It’s common knowledge that I’m a sucker for a good love story. I’m all about the “happily ever after,” riding off into the sunset, the perfect kiss as the end credits start to roll, and whatever cheesy cliche you want to hang on the end of it.
But one thing that every great love story has in common is the inevitable crisis. There is some great struggle to overcome or circumstance that brings the relationship into jeopardy.
Why is that?
I suppose it’s because crisis is part of every human story.
A couple of weeks ago I had the amazing honor once again to conduct a wedding ceremony for one of my sons. As I led them through their vows I was struck again at the absolute of the phrase, “until death alone shall part us.” It is a pledge that, as long as I have any ability to choose, “I choose you.”
That’s an important word—always.
Andy Grammer put this idea to music in a crafty song by that title, “Always.” It’s worth a listen here. He owns up to the fact that there is so much that is beyond our capacity to control. He acknowledges that most everything changes. But look at how he put it:
Now, see, your clothes your shoes and your best friends They ain't gonna stay the same Your reckless years and your mistakes I promise you, they fade away But trust me, the one thing that nothing in this world can change Hey, you and me will be always Always, you and me will be always
That’s the promise we make when we walk that wedding aisle, isn’t it? It is to be always. It doesn’t say we’ll be always perfect or always happy or even always in agreement. But we pledge to be always.
Over the years I have challenged couples to walk into marriage with the determination that this joining of lives will end in a cemetery instead of a courthouse. Sounds easy enough. But to decide and to live out the decision for a lifetime to be always together… that’s a big ask.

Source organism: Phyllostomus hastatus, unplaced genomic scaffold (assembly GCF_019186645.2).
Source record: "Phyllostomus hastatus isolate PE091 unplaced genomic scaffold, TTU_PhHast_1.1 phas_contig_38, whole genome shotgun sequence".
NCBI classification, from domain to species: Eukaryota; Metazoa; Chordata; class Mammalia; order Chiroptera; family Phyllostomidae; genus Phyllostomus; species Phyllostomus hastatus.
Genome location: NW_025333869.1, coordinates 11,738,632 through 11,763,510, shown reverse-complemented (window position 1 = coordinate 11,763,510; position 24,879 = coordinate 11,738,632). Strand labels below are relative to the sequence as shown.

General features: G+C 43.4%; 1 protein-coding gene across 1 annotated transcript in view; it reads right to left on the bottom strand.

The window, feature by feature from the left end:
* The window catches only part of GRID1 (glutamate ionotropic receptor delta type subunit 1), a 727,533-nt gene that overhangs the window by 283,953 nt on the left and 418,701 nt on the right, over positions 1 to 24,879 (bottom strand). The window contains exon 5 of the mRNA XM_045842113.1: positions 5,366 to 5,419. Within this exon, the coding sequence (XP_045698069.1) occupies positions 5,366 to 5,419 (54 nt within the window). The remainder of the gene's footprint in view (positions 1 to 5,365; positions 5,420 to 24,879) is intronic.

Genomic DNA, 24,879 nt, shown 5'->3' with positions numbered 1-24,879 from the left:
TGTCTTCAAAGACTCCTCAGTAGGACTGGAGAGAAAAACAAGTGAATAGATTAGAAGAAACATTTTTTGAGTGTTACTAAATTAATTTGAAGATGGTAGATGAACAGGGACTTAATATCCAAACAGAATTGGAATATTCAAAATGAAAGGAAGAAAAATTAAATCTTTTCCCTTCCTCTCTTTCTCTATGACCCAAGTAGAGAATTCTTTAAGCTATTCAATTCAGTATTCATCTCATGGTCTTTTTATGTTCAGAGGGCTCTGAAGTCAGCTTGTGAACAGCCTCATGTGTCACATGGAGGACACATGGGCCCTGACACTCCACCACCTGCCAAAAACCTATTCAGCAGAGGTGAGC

But that’s the way this whole marriage thing is supposed to work. It’s supposed to be always—as long as both partners have breath in their lungs. But I think I’m really just beginning to understand why that was the design in the creation of marriage to start with.
When I read the Scriptures, I am struck by the significance of this unique relationship. The Story unfolds it and develops it into a cornerstone of the human experience and the intended means by which mankind would follow the Designer’s instruction to “be fruitful and multiply” and to “fill the earth and subdue it.” (And that was before we messed it up; we already had a job to do.)
But as the Story moves forward, we begin to see God use this most crucial human connection to show us how He wants to be in relationship with us. He went so far as to identify the collective of all who would embrace His offer of life as a bride for His beloved Son.
That beloved and only Son, Jesus, came and lay down His life to give us life. He rose from the grave. Then, just before He ascended to heaven to prepare a place for us, His bride, He made a promise:
“Behold, I am with you always.” (Matthew 28.20)
Or maybe it could have been translated, “You and me will be always.”